Quinta Brunson, the legend behind the acclaimed series Abbott Elementary, recently called out the iconic ‘90s series Friends, spotlighting its glaring lack of diversity during her stint hosting Saturday Night Live.
The multitalented 33-year-old producer, writer, and actress, joined the illustrious host of celebrities like Kristen Stewart, Alec Baldwin, Kim Kardashian, and Steve Martin, who have previously graced the SNL stage.
Amidst her moment in the spotlight, Brunson didn’t miss the opportunity to draw attention to her award-winning comedy, Abbott Elementary, a poignant exploration of the lives of teachers navigating the dynamics of a predominantly Black, state-funded elementary school situated in Philadelphia, contrasting that to the lack of diversity seen in Friends.
Check out what she had to say about Friends:
She told the audience: “I wanted to be on SNL back in the day but the audition process seemed long – so instead, I just created my own TV show, made sure it became really popular, won a bunch of Emmys, and then got asked to host. So much easier, so much easier.”
As the audience cheered, she continued: “It’s a network sitcom like, say, Friends. Except, instead of being about a group of friends, it’s about a group of teachers. Instead of New York, it’s in Philadelphia and instead of not having Black people, it does.”
Her playful yet impactful commentary was met with acclaim, highlighting the longstanding criticism of Friends for its portrayal, or lack thereof, of non-white and LGBTQIA+ characters.
This ongoing conversation had one of the creators of Friends, Marta Kauffman, expressing her embarrassment in 2022 over the lack of diversity, leading to her generous pledge of $4 million to Brandeis University. This contribution aimed to support the university’s African and African American studies department.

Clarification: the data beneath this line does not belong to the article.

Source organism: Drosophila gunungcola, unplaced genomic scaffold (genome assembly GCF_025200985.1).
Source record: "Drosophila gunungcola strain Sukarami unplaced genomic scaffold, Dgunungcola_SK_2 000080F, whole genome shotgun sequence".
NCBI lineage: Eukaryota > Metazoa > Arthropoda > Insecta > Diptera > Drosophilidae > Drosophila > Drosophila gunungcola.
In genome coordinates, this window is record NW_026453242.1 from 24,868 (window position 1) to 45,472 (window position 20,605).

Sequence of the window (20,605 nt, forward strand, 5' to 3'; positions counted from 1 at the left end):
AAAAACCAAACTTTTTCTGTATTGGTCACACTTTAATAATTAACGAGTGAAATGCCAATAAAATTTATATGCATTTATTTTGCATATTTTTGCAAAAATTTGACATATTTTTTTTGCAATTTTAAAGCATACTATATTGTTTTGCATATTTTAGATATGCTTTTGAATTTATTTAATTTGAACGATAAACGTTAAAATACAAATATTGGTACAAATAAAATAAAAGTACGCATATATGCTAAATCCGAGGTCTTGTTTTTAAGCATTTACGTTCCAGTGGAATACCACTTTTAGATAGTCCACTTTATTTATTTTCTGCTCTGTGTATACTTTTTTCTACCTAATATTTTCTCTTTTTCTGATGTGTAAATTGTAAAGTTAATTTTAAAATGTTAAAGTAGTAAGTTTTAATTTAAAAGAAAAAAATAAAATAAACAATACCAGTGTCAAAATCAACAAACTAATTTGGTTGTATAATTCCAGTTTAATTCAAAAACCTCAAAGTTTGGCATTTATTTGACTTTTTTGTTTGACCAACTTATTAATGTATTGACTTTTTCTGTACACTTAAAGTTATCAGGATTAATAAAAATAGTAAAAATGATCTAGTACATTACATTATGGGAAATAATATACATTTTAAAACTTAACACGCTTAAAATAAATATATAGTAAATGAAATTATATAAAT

Kauffman said at the time: “I’ve learned a lot in the last 20 years,” adding: “Admitting and accepting guilt is not easy. It’s painful looking at yourself in the mirror. I’m embarrassed that I didn’t know better 25 years ago.”
She continued: “It took me a long time to begin to understand how I internalized systemic racism. I’ve been working really hard to become an ally, an anti-racist. And this seemed to me to be a way that I could participate in the conversation from a white woman’s perspective.”
Her conscious endeavor and substantial donation were warmly received, sparking a wave of support and acknowledgment of the overdue nature of such initiatives. “I’ve gotten nothing but love. It’s been amazing,” Kauffman expressed, surprised by the extensive reach and supportive reactions her actions garnered.
Brunson’s noteworthy endeavor to bring diversity to the forefront and Kauffman’s reflective actions represent significant steps in fostering inclusive representation within the entertainment industry.
These reflective conversations and transformative actions underline the evolving narratives and the crucial importance of diverse storytelling in shaping a more inclusive and equitable landscape.